I fell in love with pakora, battered and fried vegetables, when I lived in India. Pakora is a popular food that can be purchased from Indian street vendors, and is also a popular snack served in restaurants and homes.
The great news is, it is easy to make pakora at home, particularly if you have a deep fryer. This article includes a few easy recipes for Indian pakora.
Pakora starts with a batter, made from chickpea flour, also known as besan. Regardless of the type of pakora you make, you will always start with the same batter.
Here is a great and easy recipe for pakora batter:
- 1 cup chickpea flour (besan)
- 3 tsp oil
- 1 tsp. ground cumin,
- 1 ½ tsp salt
- ½ tsp. ajwain seeds (optional)
- 1 chopped jalapeno pepper
- 1 cup water
- Mix all of the ingredients for the pakora batter together in a blender for about five minutes. Although the ingredients will be well blended before then, beating them for five minutes will make the batter light and fluffy.
- Set the batter aside for 30 minutes.
- While the batter is resting, prepare the vegetables.
- The vegetables you use depend on personal taste, but some common ones are cauliflower, cut into small florets, sliced potatoes, and sliced onions.
- One delicious option is to prepare a combination of vegetables and create a mixed vegetable pakora.
Mixed Vegetable Pakora
- 1 small cauliflower, cut into small pieces
- 1 cabbage, thinly sliced
- 1 cup of sliced spinach leaves
- 1 large yellow onion, sliced.
- 1 medium potato, diced
- Boil all of the vegetables together until the potatoes are tender. Drain well.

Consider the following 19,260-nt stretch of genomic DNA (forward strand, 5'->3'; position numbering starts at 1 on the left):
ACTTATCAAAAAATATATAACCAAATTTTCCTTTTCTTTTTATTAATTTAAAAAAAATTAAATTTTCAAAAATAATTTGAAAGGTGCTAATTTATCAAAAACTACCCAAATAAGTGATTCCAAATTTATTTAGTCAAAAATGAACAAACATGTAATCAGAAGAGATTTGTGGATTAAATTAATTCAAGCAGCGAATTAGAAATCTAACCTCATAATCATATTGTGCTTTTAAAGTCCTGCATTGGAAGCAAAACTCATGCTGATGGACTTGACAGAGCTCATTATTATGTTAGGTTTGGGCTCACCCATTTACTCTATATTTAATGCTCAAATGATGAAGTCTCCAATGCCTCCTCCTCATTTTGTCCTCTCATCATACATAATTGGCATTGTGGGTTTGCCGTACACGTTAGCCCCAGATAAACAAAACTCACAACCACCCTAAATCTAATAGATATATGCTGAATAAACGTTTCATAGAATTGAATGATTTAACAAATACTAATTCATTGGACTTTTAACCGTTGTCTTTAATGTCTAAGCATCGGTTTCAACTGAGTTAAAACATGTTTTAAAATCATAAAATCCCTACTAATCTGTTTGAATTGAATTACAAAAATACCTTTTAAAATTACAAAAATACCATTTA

- Mix the vegetables into the pakora batter and fry at a temperature of 375 degrees, until golden brown, turning the pakora occasionally so that both sides brown evenly.
Single Vegetable Pakora
My favorite single vegetable vegetable pakora is potato, but you can really use any of your favorite vegetables or whatever you happen to have on hand.
Depending on the vegetable you use, you may need to cook the vegetable first. For example, potatoes should be sliced and boiled until barely tender, before making the pakora. Cauliflower should be cut into florets and boiled or steamed until just tender. Other vegetables such as onions and squash do not need to be cooked prior to being battered.
There are two ways to handle battering single vegetable pakora. For larger pieces of vegetables, such as potato or cauliflower, I like to dip the individual vegetables into the batter and drop each piece into hot oil. For onion pakora, I suggest cutting the onion into quarters, and then cutting the quartered onion into slices. Mix all of the onion slices into the pakora batter, and drop by spoonfuls into the hot oil and cook until golden brown.
Regardless of whether or not you make single or mixed vegetable pakora, once the pakora has finished cooking, you’ll want to drain it on paper towels and serve it with cilantro chutney or ketchup.